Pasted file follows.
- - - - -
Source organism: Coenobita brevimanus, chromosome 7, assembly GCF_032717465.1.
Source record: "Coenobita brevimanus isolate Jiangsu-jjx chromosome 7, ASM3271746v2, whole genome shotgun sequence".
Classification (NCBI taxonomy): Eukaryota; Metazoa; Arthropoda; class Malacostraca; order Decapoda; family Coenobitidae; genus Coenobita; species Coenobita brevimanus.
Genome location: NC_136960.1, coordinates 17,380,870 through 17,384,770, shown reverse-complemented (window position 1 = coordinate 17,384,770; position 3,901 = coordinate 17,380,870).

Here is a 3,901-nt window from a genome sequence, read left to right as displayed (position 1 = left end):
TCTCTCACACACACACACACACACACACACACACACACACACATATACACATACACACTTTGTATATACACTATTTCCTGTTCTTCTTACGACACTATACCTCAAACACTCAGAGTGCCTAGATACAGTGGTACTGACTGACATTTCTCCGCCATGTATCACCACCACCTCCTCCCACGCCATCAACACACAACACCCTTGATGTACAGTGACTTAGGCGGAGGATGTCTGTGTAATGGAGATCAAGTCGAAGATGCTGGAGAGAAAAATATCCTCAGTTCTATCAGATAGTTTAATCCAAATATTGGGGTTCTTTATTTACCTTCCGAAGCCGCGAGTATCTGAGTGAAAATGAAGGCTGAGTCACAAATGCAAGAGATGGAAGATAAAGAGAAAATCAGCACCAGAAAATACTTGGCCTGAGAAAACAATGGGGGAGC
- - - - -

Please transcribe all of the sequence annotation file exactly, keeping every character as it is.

Source organism: Coenobita brevimanus, chromosome 7, assembly GCF_032717465.1.
Source record: "Coenobita brevimanus isolate Jiangsu-jjx chromosome 7, ASM3271746v2, whole genome shotgun sequence".
Classification (NCBI taxonomy): Eukaryota; Metazoa; Arthropoda; class Malacostraca; order Decapoda; family Coenobitidae; genus Coenobita; species Coenobita brevimanus.
Genome location: NC_136960.1, coordinates 17,380,870 through 17,384,770, shown reverse-complemented (window position 1 = coordinate 17,384,770; position 3,901 = coordinate 17,380,870).

Here is a 3,901-nt window from a genome sequence, read left to right as displayed (position 1 = left end):
TCTCTCACACACACACACACACACACACACACACACACACACATATACACATACACACTTTGTATATACACTATTTCCTGTTCTTCTTACGACACTATACCTCAAACACTCAGAGTGCCTAGATACAGTGGTACTGACTGACATTTCTCCGCCATGTATCACCACCACCTCCTCCCACGCCATCAACACACAACACCCTTGATGTACAGTGACTTAGGCGGAGGATGTCTGTGTAATGGAGATCAAGTCGAAGATGCTGGAGAGAAAAATATCCTCAGTTCTATCAGATAGTTTAATCCAAATATTGGGGTTCTTTATTTACCTTCCGAAGCCGCGAGTATCTGAGTGAAAATGAAGGCTGAGTCACAAATGCAAGAGATGGAAGATAAAGAGAAAATCAGCACCAGAAAATACTTGGCCTGAGAAAACAATGGGGGAGC